Lent 3 - Jesus love for all
St Mary’s Church, Thorpe
Third Sunday of Lent Year B – Sermon Notes
Introduction and Call to Worship
As Jesus cleansed the Temple in Jerusalem, so will the Lord examine our heart intentions as we us challenged to live for his kingdom values.
First Reading Exodus 20:1-7
In his first three commandments, God explains how the Israelites must treat him to earn his blessing: worship him alone, make no idols and do not misuse his name.
Second Reading 1 Corinthians 1:18-25
Paul reminds us that the worldly-wise reject God and the powerful think they do not need God, so God is happy to save the weak because they need him, and the foolish because they do not question his methods.
Gospel John 2:13-22
After cleansing the Temple in Jerusalem of its crooked dealers in currency and sacrificial animals, Jesus refers to his own body as an indestructible temple.
HOMILY “Destroy this temple, and in three days I will raise it up.” (John 2:19)
Throughout history humanity has constructed monuments to whatever we held sacred. Some of these structures have survived the ravages of war and weather; we may think of Stonehenge, Greek and Roman Temples, the Pyramids of Egypt, or closer to home the ruins of Leptis Magna, the Temple of Augustus at Virginia Water lake.
More recent in history, this beautiful medieval Church along with many Parish Churches and great Cathedrals speak of God’s presence and peace. St Mary’s has stood as a testament to faith for over one thousand years. Here in this place of prayer we are reminded of God’s enduring faithfulness, generation to generation as the Psalmist writes, “One generation shall laud your works to another and shall declare your mighty acts.” (Psalm 145:4) As we recalled at our Lent groups last Wednesday, this church points to the awesomeness of God, and at the same time the relationship each of us is called to through Jesus Christ.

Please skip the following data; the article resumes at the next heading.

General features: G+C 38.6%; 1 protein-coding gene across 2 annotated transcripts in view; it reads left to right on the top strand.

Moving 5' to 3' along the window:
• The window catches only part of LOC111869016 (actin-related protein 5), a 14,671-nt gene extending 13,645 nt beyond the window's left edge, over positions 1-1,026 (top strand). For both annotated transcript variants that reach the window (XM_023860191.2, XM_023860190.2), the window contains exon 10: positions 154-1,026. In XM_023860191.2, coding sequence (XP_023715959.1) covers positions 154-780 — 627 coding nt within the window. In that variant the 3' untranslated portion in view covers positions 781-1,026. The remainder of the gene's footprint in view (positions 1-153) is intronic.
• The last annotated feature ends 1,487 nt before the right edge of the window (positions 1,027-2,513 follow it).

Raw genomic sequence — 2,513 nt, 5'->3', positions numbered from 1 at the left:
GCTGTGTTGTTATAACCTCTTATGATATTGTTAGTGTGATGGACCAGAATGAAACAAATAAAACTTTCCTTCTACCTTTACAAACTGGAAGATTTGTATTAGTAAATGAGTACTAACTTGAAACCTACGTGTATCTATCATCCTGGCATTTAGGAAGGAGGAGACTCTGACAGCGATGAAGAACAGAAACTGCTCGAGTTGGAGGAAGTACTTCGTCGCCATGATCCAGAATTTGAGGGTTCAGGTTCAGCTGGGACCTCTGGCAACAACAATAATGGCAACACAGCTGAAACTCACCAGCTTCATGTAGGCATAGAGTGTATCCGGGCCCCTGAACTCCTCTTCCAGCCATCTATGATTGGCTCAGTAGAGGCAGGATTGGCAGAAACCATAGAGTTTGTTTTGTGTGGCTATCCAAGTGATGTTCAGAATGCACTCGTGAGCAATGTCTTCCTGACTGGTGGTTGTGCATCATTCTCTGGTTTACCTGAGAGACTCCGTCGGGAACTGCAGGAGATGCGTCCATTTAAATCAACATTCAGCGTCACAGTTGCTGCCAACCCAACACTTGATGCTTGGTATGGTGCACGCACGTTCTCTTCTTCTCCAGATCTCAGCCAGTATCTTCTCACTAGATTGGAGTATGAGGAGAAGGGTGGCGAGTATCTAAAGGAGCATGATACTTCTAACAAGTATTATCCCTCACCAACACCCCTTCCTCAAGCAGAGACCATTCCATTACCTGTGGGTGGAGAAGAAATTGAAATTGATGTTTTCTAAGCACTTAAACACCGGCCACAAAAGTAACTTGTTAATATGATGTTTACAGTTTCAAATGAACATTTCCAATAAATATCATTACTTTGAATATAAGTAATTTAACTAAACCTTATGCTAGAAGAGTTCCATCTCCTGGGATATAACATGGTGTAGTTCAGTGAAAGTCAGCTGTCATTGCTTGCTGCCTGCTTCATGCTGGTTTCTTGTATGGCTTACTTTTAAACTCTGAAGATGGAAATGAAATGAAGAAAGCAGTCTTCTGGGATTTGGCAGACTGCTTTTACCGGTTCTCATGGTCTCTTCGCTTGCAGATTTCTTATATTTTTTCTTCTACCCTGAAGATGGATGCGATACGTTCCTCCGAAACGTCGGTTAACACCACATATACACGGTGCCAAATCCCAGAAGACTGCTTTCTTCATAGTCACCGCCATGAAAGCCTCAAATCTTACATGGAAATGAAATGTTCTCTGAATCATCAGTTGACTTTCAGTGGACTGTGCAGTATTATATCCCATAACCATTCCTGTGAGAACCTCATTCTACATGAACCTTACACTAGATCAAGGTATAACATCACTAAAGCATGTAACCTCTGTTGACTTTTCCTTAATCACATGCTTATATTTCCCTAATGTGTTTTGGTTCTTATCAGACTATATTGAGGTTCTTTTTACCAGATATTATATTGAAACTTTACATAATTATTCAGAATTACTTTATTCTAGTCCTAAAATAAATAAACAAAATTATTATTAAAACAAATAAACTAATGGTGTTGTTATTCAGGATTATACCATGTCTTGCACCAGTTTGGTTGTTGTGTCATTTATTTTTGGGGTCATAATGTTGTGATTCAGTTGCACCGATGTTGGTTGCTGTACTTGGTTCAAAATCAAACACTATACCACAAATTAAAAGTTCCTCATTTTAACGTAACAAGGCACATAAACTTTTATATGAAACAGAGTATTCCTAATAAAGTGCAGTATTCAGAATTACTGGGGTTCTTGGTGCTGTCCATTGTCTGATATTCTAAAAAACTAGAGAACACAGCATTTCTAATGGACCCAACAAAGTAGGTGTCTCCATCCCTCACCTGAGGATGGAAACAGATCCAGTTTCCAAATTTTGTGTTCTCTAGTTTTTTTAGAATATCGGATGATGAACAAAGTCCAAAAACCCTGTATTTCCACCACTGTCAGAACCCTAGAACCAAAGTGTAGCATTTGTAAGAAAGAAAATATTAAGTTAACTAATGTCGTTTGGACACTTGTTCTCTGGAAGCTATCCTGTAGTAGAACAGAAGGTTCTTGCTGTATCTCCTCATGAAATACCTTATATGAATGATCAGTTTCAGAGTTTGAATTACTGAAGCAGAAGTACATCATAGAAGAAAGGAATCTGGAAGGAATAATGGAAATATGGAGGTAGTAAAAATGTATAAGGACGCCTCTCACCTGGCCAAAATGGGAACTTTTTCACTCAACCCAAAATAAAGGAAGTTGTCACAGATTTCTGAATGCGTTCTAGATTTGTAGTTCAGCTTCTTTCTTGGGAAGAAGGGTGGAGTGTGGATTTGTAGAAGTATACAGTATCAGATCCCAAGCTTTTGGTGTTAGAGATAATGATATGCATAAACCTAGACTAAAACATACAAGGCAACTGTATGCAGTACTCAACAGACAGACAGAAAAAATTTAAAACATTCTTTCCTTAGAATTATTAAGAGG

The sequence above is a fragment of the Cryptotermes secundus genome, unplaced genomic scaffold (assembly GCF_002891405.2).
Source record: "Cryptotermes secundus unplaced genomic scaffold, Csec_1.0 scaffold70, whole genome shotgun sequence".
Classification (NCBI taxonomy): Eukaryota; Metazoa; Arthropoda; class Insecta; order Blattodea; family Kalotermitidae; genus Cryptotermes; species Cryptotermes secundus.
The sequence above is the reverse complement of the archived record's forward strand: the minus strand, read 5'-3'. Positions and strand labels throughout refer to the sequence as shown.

We also know that all things built with human hands are transient. Inspirational buildings have no permanence, even if we do try to preserve them. Think of the Cathedrals destroyed in the 2nd World War, Coventry and Dresden, or the fire at Notre Dame in Paris, or the earthquake that devastated Christ Church Cathedral in New Zealand. Sadly, human beings can also destroy such places due to misguided ideology or extreme religion. We may recall the barbaric Islamic state and their dreadful rampage including the destruction of the Temple of Bell at Palmyra or the great Assyrian city of Nimrod. I wonder what was in their hearts when they set about such carnage?
When the Israelites settled, they too built a place of worship, a great Temple at the heart of Jerusalem. This was a truly magnificent place, dedicated to worship. It reminded God’s people of their special relationship with Him, although it too faced destruction on several occasions. Over time traditions and rules took precedence over the Spirit of the place. Animals were offered in sacrifice with livestock sold in the outer court and money changers provided the Temple currency because the Jewish law required that every man should pay a tribute to the service of the sanctuary, a Jewish coin called the “half a shekel” and Roman coinage wasn’t allowed inside. (see Exodus 30:11–16). The Temple was a convenient place to exchange the Roman coin for the half shekel and the moneychangers demanded a small sum for the transaction. Because so many thousands of people came up to the great feasts, changing money was a very profitable business, with fraud and oppression of the poor rife. Their heart intentions were not for the building up of God’s kingdom and Jesus sees this and is angry.